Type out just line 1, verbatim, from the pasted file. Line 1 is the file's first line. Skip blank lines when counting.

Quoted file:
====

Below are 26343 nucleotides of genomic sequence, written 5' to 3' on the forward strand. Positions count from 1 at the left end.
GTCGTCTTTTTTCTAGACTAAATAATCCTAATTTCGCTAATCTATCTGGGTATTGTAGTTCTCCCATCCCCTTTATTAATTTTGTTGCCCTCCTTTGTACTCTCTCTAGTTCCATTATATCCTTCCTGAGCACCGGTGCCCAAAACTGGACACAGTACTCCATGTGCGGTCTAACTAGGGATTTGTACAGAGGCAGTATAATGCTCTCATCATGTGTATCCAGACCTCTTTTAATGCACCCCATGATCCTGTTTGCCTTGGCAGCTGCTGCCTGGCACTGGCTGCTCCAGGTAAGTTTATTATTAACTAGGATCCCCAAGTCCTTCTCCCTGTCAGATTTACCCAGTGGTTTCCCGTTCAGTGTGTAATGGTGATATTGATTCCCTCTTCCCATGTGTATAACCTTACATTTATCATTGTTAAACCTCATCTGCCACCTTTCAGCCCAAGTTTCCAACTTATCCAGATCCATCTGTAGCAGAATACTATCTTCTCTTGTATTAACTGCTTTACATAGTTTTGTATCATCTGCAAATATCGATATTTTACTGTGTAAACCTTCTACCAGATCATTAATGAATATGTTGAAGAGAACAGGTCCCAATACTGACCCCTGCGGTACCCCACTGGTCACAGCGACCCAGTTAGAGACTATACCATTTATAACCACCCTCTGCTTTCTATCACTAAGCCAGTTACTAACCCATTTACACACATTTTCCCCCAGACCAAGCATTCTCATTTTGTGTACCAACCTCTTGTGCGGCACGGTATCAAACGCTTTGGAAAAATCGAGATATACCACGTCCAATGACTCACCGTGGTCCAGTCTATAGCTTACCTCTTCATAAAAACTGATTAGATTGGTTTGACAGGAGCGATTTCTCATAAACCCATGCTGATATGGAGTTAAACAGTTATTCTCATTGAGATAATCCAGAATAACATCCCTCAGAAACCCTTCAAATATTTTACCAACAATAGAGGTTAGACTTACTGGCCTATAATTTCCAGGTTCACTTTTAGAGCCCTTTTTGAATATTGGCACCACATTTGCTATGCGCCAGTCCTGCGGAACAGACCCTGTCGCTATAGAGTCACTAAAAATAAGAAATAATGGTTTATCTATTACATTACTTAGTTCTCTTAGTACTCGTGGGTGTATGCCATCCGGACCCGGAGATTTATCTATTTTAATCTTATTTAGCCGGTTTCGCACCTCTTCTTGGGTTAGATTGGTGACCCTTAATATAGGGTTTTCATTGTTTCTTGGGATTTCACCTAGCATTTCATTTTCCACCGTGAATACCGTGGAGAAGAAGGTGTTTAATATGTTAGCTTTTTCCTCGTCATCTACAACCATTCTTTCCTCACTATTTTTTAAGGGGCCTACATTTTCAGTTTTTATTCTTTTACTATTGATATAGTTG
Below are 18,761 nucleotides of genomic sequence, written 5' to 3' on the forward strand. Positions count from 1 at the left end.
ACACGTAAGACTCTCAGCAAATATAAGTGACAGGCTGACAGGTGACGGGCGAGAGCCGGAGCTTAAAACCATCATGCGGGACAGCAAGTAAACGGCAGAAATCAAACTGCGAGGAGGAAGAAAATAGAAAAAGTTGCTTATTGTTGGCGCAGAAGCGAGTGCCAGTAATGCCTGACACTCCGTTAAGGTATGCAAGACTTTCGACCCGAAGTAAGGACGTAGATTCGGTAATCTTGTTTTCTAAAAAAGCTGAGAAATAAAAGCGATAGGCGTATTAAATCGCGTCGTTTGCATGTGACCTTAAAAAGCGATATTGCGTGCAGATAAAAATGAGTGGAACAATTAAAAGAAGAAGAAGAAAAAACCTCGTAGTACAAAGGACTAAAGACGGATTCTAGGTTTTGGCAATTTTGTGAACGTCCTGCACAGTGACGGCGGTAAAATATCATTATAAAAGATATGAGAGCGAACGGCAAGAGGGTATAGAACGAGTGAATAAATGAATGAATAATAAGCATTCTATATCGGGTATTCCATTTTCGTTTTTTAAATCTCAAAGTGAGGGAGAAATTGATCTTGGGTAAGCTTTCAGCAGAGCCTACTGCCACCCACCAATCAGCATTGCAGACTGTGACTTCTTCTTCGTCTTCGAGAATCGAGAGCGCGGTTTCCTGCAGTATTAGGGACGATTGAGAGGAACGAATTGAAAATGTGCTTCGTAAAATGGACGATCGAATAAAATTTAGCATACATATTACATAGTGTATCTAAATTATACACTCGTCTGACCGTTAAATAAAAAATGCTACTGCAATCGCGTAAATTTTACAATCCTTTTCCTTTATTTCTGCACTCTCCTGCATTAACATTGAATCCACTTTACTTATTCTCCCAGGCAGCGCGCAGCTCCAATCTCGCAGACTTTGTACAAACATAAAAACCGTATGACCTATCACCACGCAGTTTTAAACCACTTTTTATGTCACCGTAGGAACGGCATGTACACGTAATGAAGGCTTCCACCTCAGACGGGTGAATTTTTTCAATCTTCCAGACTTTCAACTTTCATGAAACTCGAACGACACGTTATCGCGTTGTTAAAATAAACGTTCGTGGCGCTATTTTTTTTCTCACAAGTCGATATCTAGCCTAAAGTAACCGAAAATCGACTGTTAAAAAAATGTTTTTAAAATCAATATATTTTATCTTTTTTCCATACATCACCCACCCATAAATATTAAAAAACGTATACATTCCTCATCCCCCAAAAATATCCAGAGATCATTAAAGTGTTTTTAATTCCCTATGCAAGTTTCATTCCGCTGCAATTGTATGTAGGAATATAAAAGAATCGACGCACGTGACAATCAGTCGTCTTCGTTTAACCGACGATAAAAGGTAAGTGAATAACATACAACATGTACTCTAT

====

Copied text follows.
Below are 26343 nucleotides of genomic sequence, written 5' to 3' on the forward strand. Positions count from 1 at the left end.